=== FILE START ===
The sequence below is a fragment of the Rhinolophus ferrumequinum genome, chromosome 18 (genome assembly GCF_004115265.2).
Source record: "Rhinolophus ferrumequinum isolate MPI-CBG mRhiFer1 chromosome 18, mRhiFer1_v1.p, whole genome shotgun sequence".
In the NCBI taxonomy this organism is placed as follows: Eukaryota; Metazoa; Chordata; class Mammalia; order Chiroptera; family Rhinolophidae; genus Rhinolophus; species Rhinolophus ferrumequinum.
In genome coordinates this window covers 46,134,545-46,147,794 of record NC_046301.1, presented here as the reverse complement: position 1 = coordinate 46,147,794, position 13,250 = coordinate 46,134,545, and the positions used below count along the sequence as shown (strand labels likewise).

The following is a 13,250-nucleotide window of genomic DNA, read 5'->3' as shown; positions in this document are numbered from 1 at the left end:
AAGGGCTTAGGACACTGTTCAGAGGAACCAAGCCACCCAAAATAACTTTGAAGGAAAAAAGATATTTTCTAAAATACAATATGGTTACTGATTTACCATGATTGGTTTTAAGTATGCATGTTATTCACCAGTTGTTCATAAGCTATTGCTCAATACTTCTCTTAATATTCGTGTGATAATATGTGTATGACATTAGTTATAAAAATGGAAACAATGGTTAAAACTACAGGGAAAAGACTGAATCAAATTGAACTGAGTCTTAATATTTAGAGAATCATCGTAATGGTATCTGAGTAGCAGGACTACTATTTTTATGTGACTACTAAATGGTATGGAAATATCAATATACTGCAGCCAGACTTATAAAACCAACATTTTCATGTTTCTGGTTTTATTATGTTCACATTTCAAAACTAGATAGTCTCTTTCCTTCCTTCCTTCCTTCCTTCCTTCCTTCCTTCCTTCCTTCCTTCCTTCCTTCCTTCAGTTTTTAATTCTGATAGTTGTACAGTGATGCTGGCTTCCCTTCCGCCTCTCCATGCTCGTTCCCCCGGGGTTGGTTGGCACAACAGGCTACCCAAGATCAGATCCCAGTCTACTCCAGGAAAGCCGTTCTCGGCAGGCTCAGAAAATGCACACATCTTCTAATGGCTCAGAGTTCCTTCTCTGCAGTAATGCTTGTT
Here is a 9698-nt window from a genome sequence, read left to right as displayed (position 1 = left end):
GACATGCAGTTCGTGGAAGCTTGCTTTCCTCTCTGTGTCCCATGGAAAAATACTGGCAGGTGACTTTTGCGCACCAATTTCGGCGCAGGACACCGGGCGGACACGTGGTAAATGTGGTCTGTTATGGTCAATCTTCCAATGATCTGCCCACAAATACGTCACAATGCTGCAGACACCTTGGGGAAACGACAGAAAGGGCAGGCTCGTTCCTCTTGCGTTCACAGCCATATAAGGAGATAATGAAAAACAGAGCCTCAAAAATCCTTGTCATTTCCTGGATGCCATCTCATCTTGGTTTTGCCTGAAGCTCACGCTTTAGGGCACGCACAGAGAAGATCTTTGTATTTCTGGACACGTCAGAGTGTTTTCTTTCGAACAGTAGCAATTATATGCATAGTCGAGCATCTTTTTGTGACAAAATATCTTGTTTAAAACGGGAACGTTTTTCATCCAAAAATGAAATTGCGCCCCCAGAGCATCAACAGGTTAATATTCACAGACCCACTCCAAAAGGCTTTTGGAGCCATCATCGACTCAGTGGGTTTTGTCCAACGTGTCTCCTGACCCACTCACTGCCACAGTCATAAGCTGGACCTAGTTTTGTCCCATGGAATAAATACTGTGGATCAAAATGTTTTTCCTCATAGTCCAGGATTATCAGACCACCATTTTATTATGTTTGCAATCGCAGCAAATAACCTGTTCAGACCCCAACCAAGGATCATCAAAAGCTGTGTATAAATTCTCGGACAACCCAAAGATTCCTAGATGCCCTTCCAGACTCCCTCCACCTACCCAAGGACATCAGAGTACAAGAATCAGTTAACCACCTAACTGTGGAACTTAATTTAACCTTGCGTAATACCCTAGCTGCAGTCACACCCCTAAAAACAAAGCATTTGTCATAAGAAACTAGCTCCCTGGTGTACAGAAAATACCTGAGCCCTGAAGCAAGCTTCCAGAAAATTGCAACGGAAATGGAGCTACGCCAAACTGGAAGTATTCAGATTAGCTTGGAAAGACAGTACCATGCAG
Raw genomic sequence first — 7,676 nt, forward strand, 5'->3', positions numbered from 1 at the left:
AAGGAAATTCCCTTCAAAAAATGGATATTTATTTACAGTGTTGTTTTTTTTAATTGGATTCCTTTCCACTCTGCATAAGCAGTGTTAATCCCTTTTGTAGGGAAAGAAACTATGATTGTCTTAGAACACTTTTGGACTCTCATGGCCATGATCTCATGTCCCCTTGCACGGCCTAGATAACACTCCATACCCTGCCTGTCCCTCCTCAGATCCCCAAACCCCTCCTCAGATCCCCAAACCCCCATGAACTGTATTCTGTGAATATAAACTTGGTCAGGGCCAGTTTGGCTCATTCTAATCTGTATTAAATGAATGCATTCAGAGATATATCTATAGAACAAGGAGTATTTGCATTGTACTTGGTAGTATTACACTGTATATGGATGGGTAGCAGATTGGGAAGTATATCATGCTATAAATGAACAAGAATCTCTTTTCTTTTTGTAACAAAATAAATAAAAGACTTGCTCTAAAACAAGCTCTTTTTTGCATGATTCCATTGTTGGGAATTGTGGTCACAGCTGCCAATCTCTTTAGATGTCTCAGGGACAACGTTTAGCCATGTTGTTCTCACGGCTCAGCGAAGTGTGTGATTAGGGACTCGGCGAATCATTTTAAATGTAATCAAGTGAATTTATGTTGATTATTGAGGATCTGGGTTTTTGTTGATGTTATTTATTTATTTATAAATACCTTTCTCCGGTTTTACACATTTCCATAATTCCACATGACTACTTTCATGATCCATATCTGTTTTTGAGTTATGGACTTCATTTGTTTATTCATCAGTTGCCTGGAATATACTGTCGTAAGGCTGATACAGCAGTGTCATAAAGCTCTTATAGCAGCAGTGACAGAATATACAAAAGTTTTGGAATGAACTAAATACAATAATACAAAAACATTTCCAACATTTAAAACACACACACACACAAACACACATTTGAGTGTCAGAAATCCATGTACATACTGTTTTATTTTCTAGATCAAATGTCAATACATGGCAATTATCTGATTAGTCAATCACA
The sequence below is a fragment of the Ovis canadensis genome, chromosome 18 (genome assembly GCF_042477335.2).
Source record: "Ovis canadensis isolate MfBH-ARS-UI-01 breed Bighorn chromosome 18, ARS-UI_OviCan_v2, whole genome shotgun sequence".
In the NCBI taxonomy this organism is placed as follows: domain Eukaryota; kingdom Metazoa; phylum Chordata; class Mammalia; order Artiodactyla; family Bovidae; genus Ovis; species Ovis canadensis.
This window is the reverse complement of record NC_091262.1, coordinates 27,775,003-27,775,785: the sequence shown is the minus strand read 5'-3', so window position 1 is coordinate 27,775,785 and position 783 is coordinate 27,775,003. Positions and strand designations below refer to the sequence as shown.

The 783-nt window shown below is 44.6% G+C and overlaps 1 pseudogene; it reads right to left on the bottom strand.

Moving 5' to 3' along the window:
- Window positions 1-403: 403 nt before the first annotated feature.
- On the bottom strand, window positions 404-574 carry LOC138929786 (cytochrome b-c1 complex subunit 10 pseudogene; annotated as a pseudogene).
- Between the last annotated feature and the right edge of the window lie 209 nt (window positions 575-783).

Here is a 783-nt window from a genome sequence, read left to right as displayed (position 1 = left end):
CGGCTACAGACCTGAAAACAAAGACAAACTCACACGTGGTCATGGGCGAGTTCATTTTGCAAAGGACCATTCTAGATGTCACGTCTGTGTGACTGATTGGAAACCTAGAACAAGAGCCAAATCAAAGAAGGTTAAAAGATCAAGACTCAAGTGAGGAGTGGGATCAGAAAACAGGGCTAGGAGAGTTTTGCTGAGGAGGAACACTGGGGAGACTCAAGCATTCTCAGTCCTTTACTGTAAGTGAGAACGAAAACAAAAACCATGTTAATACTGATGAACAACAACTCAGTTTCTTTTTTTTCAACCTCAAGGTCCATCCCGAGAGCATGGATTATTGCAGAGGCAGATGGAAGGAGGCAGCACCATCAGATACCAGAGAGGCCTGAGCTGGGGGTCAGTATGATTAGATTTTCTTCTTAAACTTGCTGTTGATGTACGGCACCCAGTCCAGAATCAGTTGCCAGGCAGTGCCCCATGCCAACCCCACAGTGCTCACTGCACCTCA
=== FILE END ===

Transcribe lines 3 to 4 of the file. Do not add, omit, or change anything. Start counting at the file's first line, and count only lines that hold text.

In the NCBI taxonomy this organism is placed as follows: Eukaryota; Metazoa; Chordata; class Mammalia; order Chiroptera; family Rhinolophidae; genus Rhinolophus; species Rhinolophus ferrumequinum.
In genome coordinates this window covers 46,134,545-46,147,794 of record NC_046301.1, presented here as the reverse complement: position 1 = coordinate 46,147,794, position 13,250 = coordinate 46,134,545, and the positions used below count along the sequence as shown (strand labels likewise).